Published: Jan 1981
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A sequential atomic absorption spectrophotometer equipped with an autosampler and a programming capability by way of magnetic cards is being used to determine the concentrations of aluminum, titanium, vanadium, manganese, nickel, copper, chromium, and molybdenum in steel. The eight elements were divided into two categories for analysis: (1) the more sensitive elements—maganese, nickel, copper, chromium, and molybdenum and (2) the less sensitive elements—aluminum, titanium, and vanadium. To determine the concentrations in steel of the more sensitive elements, a 1.00-g portion of a steel sample is dissolved and diluted to 200 ml. Since the concentrations of some of these elements in the steel may be as high as 2.00 percent, analytical lines other than the most sensitive ones are used for these elements. The concentrations in steel of the less sensitive elements range from 0.00 to 0.50 percent and are determined by dissolving a 2.00-g portion of a steel sample and diluting the solution to 100 ml. The instrument is calibrated by using spiked standards. These standards contain iron background and acid concentrations approximately equal to those of the specimen solutions.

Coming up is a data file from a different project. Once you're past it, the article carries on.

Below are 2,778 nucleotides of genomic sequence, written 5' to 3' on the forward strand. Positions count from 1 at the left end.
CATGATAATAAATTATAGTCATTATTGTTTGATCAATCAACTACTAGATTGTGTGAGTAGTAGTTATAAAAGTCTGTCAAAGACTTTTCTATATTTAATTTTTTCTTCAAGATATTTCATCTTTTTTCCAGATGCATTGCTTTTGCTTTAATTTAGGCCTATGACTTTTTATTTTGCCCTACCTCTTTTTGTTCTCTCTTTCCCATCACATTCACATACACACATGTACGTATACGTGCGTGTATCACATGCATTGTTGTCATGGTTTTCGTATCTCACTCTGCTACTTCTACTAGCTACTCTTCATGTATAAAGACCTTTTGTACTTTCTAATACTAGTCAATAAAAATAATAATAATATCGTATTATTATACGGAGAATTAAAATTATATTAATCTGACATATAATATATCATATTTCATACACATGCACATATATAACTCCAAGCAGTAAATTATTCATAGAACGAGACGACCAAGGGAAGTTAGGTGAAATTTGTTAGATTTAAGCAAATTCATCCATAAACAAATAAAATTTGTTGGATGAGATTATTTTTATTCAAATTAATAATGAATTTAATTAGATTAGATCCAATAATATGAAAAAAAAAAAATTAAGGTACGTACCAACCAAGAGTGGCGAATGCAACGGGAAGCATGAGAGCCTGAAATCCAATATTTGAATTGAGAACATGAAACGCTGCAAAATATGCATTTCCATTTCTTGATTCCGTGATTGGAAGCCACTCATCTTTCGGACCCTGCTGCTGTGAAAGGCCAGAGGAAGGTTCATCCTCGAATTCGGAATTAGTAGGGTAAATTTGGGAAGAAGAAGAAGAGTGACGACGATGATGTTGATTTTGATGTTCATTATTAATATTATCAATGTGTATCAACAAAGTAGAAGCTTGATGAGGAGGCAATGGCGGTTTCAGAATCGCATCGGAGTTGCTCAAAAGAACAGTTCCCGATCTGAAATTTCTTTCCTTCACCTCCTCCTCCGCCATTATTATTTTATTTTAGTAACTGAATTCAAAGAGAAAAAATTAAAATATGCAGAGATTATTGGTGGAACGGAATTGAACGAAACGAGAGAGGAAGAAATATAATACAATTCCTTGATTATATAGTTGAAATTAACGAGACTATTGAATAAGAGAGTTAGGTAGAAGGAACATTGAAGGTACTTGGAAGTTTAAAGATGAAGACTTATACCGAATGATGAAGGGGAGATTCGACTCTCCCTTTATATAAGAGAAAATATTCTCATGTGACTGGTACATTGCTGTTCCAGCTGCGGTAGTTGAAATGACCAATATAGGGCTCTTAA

The system has been on line since September 1979 and is used for steel product check analyses. The accuracy in determining the concentrations of these eight elements with this system is as good as or better than that achieved with the other methods used.
atomic absorption spectrophotometry, low-alloy steel, sequential analysis, metals, analytical techniques, trace constituents
Analytical chemist, Inland Steel Co., East Chicago, Ind.